Where a party in a comparative false advertising case, like Ferring, seeks a preliminary injunction, courts in various jurisdictions have historically permitted the application of the presumption of irreparable harm after a likelihood of success on the merits has been demonstrated. The Third Circuit pointed out, however, that this rationale preceded eBay and Winter, which set the precedent that broad categorical rules are inappropriate when determining whether to award injunctive relief, a determination that should be made within the court’s discretion and in accordance with the traditional principles of equity. The Court of Appeals alsocited a 2013 Ninth Circuitdecision as concurring analysis, which held that “the likelihood of irreparable injury may no longer be presumed from a showing of likelihood of success on the merits.”

The reasoning employed in Ferring provides a clear interpretation and explanation of precedent set by the Supreme Court with regard to issuing injunctions in actions not only involving claims under the Lanham Act, but in various types of cases governed by similar standards, and certainly reinforces the growing trend to reject the application of the presumption of irreparable harm for parties seeking injunctions in the future.

Please see the following citations for further reading on this topic:

eBay Inc. v. MercExchange, L.L.C., 547 U.S. 388 (2006)

Winter v. Natural Resources Defense Council, Inc., 555 U.S. 7 (2008)

Ferring Pharms. v. Watson Pharms., 2014 U.S. App. LEXIS 16426 (3d Cir. 2014)

Routine Patent Litigation Giving Rise to Antitrust Liability

On Aug. 6, in Tyco Healthcare Group LP v. Mut. Pharm. Co., Case No. 2013-1386, the Federal Circuit looked at whether antitrust liability can arise from routine patent litigation and suggested that a patent owner can face antitrust liability resulting from bringing patent infringement claims and administrative petitions.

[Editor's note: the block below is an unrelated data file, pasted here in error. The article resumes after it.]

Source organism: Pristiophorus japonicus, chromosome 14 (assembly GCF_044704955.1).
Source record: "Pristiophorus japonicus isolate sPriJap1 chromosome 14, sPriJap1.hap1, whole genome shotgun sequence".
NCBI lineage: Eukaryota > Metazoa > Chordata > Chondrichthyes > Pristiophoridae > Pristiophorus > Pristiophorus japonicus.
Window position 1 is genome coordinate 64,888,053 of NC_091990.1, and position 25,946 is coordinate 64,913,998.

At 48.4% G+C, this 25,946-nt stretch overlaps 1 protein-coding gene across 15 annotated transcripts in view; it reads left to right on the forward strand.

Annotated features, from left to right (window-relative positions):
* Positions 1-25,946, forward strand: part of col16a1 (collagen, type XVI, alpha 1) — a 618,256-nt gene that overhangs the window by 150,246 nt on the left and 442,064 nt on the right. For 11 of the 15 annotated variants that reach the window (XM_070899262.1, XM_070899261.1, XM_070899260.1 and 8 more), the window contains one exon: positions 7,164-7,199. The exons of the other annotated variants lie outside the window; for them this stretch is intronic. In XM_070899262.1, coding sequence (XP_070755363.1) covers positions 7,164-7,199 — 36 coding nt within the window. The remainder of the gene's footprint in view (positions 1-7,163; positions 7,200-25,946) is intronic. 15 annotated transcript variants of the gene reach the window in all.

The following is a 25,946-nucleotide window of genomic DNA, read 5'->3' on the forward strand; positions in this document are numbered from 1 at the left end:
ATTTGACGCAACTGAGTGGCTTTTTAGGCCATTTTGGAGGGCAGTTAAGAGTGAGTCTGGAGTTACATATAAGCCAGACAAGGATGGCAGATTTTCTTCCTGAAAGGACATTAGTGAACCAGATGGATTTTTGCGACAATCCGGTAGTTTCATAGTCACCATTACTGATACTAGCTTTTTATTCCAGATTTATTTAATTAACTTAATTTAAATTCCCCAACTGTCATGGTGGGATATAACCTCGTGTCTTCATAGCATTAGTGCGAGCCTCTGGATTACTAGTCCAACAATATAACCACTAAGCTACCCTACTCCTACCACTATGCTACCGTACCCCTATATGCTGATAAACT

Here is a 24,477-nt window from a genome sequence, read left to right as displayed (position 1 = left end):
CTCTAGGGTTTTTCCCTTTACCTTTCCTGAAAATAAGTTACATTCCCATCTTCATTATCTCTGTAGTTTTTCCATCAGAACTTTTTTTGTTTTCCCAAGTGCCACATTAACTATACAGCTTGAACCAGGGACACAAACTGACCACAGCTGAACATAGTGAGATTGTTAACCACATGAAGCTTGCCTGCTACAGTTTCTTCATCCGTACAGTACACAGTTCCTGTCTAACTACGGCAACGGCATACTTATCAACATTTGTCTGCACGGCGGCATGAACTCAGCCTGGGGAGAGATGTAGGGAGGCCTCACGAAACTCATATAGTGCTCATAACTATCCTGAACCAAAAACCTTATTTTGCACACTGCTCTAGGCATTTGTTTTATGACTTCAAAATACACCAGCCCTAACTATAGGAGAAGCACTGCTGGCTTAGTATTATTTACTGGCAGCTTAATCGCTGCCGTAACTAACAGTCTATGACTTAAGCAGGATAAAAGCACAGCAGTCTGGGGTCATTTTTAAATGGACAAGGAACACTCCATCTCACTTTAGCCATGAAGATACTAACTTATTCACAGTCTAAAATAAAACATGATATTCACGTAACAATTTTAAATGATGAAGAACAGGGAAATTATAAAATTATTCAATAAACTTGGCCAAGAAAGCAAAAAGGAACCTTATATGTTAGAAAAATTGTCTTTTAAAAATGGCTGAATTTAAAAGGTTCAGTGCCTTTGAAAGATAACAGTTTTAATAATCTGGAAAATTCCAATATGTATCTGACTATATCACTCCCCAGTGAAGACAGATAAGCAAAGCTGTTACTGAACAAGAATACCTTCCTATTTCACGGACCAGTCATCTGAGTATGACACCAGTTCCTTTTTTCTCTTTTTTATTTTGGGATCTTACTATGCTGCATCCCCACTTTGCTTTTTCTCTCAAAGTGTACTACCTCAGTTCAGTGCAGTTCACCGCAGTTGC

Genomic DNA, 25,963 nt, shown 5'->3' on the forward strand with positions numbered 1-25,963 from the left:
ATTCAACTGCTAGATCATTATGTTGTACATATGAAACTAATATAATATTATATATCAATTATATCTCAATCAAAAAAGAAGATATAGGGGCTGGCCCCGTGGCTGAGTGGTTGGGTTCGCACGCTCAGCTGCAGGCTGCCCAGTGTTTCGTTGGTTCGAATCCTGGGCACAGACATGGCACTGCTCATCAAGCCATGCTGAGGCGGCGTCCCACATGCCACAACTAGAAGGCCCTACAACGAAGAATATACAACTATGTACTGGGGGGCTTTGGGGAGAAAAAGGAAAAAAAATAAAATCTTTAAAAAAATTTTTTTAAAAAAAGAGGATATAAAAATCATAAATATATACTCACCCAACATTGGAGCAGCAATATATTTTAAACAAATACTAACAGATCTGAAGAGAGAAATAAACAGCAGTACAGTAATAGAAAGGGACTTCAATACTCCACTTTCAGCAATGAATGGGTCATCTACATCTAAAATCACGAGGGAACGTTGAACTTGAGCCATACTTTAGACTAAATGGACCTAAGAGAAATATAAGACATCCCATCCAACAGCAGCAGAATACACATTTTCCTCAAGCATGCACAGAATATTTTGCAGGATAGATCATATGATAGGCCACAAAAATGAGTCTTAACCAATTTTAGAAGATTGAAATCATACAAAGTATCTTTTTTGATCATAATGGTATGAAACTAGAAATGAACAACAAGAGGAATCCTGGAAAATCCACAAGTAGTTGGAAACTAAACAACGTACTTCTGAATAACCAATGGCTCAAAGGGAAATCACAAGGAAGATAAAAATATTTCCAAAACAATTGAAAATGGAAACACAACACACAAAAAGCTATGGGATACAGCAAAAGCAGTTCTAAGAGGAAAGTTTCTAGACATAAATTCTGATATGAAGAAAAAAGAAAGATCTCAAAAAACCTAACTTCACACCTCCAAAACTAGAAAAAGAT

In Tyco, the patent owner of a drug, Tyco Healthcare Group, filed a claim for patent infringement against a generic drug manufacturer, Mutual Pharmaceutical Co., after Mutual filed an application with the Food and Drug Administration (FDA) to manufacture and sell a generic version of Tyco’s drug.  In response, Mutual filed antitrust counterclaims against Tyco.

In 2009, the district court entered a judgment of non-infringement and the following day, Tyco filed a Citizen Petition with the FDA urging the FDA to change the criteria for evaluating the bioequivalence of the proposed generic product to ensure therapeutic equivalence of the generic drug to the brand name drug.  Ultimately, the FDA approved Mutual’s application to manufacture and sell the generic drug and denied Tyco’s Citizen Petition.

Mutual moved for summary judgment on its antitrust counterclaims against Tyco, arguing Tyco was not immune from liability.  The district court held Tyco was not liable for antitrust violations as alleged by Mutual, however, on appeal, the Federal Circuit vacated the district court’s ruling in part and remanded it for further consideration as to whether Tyco’s patent infringement claim and Citizen Petition were shams.